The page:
Approximately 40 percent of all Americans will develop cancer at some point in their lifetime. This statistic is certainly scary, and hopefully, as we learn more about cancer, we will be able to reduce that number in the future. Until that happens however, you probably want to do everything that you can to reduce your cancer risk. Unfortunately, there are many myths out there about what causes cancer, and it can be hard to decipher which things pose a real cancer risk and which things are merely cancer myths.
Although heating food in non- ‘microwave-safe’ plastic containers can indeed result in carcinogenic (substances that encourage the growth of cancer cells) chemicals leaking into your food, there is no evidence to suggest that the microwave itself contributes to cancer. Many people are concerned that the radiation given off from microwaves will contribute to cancer, but extensive research has found that non-ionizing radiation – the type used in microwaves, does not carry enough energy to penetrate DNA and it therefore does not contribute to the formation of cancer cells. So as long as you’re cooking in microwave safe containers, you need not worry that the microwave will increase your cancer risk.
One of the popular cancer myths circulating today is that wearing a tight bra can contribute to breast cancer and wearing restrictive underwear or jeans can lead to testicular cancer. The explanation behind this cancer myth is that wearing tight undergarments obstructs the free movement of the lymph system, which causes toxins to collect in that area, and thereby encourages the growth of cancer cells. Also, for men, wearing tight underwear and jeans supposedly causes an increase in temperature and a consequent lowering of sperm count and thus an increased testicular cancer risk. However, there is absolutely no evidence or scientific studies to confirm these theories, and scientists say that in order to cause any harmful effect, the undergarments would have to be so tight that they would simply be un-wearable.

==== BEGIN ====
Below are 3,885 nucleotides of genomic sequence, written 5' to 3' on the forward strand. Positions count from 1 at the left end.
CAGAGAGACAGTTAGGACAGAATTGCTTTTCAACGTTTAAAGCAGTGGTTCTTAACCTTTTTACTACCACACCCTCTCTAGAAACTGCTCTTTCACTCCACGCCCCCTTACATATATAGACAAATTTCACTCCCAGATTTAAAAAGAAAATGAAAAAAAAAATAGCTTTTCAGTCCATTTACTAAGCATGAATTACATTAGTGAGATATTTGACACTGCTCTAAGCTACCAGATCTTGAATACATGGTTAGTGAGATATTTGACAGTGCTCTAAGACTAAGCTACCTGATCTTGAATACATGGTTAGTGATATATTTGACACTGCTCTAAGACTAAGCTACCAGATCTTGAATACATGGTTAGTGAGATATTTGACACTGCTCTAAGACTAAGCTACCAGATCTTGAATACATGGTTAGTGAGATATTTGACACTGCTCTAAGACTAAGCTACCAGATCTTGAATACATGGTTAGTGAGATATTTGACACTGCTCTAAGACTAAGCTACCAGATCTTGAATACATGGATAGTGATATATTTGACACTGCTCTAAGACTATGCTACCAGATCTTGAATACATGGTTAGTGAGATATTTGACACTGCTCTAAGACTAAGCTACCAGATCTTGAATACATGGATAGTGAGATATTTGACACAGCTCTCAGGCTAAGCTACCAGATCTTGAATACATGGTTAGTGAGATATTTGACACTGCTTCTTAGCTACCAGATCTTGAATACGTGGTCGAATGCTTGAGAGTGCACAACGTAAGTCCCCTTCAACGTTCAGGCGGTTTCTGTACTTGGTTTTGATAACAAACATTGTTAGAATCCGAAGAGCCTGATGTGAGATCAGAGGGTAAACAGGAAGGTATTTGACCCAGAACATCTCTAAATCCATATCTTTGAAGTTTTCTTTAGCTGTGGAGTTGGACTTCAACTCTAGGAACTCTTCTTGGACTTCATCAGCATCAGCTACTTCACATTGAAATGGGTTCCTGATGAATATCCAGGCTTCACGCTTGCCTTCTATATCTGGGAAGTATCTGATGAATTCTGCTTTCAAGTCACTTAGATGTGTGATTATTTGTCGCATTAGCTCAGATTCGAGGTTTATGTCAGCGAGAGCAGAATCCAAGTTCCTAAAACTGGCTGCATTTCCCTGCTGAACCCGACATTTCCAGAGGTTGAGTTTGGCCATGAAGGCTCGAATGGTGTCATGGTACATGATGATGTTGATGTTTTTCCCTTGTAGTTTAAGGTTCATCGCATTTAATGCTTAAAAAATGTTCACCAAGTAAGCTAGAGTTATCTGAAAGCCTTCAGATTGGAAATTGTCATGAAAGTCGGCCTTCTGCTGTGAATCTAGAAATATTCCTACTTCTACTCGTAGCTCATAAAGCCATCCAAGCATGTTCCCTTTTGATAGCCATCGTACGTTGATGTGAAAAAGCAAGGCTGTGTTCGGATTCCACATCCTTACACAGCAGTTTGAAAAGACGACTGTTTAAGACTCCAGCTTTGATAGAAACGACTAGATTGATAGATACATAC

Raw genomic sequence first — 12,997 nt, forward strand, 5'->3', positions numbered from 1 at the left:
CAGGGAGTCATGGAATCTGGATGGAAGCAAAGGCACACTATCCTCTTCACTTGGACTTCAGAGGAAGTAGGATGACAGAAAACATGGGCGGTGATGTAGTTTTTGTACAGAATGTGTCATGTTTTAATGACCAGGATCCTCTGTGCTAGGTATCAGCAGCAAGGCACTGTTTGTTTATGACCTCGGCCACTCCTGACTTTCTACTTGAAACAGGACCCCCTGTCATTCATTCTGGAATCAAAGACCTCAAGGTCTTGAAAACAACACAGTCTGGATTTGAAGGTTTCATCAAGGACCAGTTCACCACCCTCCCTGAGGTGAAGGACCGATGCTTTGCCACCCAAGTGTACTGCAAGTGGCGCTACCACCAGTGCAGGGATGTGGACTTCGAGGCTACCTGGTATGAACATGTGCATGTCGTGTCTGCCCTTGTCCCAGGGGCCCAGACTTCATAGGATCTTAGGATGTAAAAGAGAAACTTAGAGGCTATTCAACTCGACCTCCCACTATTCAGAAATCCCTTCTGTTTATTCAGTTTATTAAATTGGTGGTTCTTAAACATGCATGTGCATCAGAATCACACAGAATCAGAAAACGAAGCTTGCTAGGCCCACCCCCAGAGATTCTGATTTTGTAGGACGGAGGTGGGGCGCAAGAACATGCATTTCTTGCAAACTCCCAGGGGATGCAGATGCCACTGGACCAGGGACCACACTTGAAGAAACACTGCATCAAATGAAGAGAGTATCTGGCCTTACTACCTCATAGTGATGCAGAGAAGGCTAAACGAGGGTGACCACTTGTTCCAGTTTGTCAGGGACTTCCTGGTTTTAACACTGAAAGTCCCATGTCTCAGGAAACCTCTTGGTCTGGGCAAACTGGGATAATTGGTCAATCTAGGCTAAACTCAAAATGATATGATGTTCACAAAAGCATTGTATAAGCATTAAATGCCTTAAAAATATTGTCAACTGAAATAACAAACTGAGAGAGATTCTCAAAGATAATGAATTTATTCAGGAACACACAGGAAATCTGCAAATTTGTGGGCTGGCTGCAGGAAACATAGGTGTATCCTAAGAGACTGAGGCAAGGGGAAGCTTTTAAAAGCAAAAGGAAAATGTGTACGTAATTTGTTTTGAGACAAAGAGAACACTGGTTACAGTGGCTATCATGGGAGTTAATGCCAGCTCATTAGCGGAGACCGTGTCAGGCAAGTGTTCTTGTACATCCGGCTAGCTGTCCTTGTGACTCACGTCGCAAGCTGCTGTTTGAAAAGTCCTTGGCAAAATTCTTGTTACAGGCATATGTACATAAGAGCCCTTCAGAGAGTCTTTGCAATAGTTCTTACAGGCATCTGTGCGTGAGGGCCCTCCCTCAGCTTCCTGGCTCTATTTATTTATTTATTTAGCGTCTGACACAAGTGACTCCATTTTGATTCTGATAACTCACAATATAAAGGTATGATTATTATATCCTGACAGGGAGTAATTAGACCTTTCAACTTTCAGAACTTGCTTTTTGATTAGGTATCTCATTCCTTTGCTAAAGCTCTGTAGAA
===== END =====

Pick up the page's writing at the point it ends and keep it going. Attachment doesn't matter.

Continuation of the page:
Your friends are wondering where that stench is coming from, but you’re ok with it, because a little odor is worth not getting cancer. Well spare your friends and wear that deodorant if you need it, because to date there is no conclusive evidence that deodorant contributes to cancer. This rumor began because elevated levels of aluminum and parabens have been found in certain cancer patients and deodorant often contains these two substances. However, the assumptions that deodorant was the cause of these elevated levels or that elevated levels of aluminum and parabems actually contribute to the growth of cancer cells, were both based on speculation and not fact. If you’re still not convinced of the safety of deodorant, you can always buy an aluminum and paraben-free deodorant from your local health food store.
Rumor has it that eating grilled meat that is cooked on a charcoal grill can increase your cancer risk. Now before you start eating blackened meat regularly listen up. Grilled, pan fried or charred meat, eaten in moderation, and cooked to no more than medium-well, is unlikely to increase your cancer risk. However, when you burn the meat, the blackened parts contain chemicals called heterocyclic amines (Has), which have actually been found to contribute to the growth of cancer cells. So to be safe, you should try eating your meat as raw as you can handle it and avoid well done cuts.
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Also, cut off the meat crusts (which usually end up being the most well done parts of the meat), and of course consume meat in moderation. Finally, consider adding garlic, rosemary and/or sage to your meat while cooking, because they all help to block the formation of harmful cancer causing substances.
Related Reading: Do Microwave Ovens Really Cause Cancer?